While awaiting the drover's return the bell was hung at the entrance of the `Smithy' where it soon attracted the attention of passing teamsters and drovers. The `Condamine Bell' enterprise commenced early in 1868. In total 16 different sized bells were made.
After twelve years in Condamine, Samuel, Emily and their daughter Gwendoline moved to Toowong mainly because of a decline in blacksmith work in Condamine and the high freight and cartage costs added to his materials.
Charcoal used in his bellow-blown forges in Toowong came from Mr McLennan's Kenmore property. Grey gum was most acceptable as it did not throw sparks. The grey gum was snigged to the creek, stacked for burning and after thorough cooling, bagged and delivered to Mr Jones.
Mr Alf Ormond, who assisted Samuel, continued with the manufacture of the Condamine Bells following Samuel's death in 1927 aged 88. Ill health forced Alf Ormond to hand over the `Smithy' to his son who was still making Condamine Bells in the 1970s.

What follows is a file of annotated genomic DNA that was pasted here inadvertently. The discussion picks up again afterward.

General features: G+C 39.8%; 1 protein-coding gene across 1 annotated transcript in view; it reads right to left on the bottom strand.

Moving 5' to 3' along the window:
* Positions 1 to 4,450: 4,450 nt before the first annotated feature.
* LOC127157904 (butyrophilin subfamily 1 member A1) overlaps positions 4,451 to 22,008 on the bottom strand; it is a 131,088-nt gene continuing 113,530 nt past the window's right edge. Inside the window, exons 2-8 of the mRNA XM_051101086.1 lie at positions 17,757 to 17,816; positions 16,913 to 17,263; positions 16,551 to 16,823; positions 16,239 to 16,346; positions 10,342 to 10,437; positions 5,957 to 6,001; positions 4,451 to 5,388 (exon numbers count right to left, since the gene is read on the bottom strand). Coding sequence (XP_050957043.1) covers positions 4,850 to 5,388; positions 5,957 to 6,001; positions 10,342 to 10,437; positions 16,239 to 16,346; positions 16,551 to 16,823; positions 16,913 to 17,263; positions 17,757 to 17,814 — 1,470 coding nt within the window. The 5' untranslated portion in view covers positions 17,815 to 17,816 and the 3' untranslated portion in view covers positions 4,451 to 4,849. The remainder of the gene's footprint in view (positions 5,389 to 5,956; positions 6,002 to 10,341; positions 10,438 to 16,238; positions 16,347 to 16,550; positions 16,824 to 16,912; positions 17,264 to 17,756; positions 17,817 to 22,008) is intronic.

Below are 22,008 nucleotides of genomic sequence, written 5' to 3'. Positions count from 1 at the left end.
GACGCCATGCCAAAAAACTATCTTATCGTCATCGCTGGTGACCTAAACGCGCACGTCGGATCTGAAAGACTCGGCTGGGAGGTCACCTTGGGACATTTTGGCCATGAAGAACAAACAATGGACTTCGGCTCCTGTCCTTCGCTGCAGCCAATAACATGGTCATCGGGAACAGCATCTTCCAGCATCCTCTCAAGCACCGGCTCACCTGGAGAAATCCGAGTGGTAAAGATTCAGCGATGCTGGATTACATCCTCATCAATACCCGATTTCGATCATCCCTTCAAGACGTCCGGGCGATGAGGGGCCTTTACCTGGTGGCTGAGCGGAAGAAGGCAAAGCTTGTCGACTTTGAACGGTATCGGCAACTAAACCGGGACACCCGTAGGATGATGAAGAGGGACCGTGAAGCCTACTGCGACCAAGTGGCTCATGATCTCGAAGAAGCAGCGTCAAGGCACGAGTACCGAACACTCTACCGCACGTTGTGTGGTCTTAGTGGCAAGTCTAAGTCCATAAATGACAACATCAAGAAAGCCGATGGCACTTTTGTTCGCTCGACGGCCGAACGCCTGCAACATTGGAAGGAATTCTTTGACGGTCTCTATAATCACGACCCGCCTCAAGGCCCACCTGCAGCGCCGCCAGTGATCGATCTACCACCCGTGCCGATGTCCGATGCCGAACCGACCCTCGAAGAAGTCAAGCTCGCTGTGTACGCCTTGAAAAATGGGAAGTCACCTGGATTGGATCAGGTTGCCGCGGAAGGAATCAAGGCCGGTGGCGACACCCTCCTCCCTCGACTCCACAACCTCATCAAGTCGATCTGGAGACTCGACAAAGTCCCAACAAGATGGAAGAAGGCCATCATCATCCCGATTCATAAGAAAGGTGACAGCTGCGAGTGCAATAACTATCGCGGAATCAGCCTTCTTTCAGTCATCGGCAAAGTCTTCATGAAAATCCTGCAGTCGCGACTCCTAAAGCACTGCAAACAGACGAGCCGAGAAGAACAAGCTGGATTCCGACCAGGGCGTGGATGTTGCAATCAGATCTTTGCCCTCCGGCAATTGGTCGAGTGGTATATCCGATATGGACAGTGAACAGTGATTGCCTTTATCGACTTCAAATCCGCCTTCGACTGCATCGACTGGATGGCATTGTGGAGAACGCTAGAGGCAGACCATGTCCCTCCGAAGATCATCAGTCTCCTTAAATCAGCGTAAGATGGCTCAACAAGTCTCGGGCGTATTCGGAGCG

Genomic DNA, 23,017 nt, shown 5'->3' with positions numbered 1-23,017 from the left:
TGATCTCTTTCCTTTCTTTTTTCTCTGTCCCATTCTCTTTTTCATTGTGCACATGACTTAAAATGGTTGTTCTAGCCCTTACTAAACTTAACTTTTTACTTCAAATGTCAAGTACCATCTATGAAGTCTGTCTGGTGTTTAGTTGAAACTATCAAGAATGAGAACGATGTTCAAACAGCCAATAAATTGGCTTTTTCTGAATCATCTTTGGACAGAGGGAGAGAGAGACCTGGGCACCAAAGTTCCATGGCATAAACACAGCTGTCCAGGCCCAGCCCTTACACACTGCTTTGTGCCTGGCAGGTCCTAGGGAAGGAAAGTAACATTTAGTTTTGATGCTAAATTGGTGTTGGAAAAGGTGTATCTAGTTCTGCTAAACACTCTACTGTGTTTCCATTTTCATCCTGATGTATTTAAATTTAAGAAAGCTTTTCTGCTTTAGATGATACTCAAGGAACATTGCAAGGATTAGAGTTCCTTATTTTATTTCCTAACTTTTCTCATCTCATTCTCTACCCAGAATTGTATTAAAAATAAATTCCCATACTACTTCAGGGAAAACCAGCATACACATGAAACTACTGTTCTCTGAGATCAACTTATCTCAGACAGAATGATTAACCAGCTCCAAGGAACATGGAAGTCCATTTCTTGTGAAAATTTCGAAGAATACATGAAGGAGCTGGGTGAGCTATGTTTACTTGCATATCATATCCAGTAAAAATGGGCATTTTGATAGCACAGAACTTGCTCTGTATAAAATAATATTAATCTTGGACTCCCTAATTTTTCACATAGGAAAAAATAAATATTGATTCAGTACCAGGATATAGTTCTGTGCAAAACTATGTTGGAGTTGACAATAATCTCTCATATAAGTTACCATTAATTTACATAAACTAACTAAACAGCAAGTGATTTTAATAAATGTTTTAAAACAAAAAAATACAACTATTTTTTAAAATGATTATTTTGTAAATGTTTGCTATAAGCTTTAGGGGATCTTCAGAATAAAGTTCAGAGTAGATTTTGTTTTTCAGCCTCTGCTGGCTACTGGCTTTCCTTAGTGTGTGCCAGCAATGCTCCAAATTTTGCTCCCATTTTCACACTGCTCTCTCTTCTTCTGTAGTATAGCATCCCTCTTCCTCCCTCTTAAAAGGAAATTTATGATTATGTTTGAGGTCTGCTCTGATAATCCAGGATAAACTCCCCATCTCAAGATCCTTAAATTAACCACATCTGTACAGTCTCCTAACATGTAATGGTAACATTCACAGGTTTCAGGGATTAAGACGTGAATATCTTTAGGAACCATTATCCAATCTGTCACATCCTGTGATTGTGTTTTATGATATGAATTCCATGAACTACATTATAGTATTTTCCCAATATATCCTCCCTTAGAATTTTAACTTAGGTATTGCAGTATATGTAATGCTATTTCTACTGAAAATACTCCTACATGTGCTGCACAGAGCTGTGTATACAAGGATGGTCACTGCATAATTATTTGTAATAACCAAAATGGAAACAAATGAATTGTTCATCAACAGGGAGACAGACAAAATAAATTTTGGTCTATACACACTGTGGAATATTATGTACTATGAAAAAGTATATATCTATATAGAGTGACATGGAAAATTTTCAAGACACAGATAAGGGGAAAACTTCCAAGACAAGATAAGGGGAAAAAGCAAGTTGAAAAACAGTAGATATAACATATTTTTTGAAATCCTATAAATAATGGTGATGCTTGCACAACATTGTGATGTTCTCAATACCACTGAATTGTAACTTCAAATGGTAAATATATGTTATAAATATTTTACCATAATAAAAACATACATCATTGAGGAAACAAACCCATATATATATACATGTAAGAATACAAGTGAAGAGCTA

In 1978 a replica bell was erected in a Condamine park to mark the centenary of the Miles district, dedicated to the memory of Samuel Williams Jones.
The first bells were made out of pit saw or cross-cut blades riveted and brazed, and fashioned in the semi-peg-topped shape, instead of the normal bell-shape which flares outward at the rim.
The true Jones bell was stamped on the tongue, and these bells today are greatly prized relics of an era which can never come again. The bells became so well known that orders for them came from as far afield as Western Australia.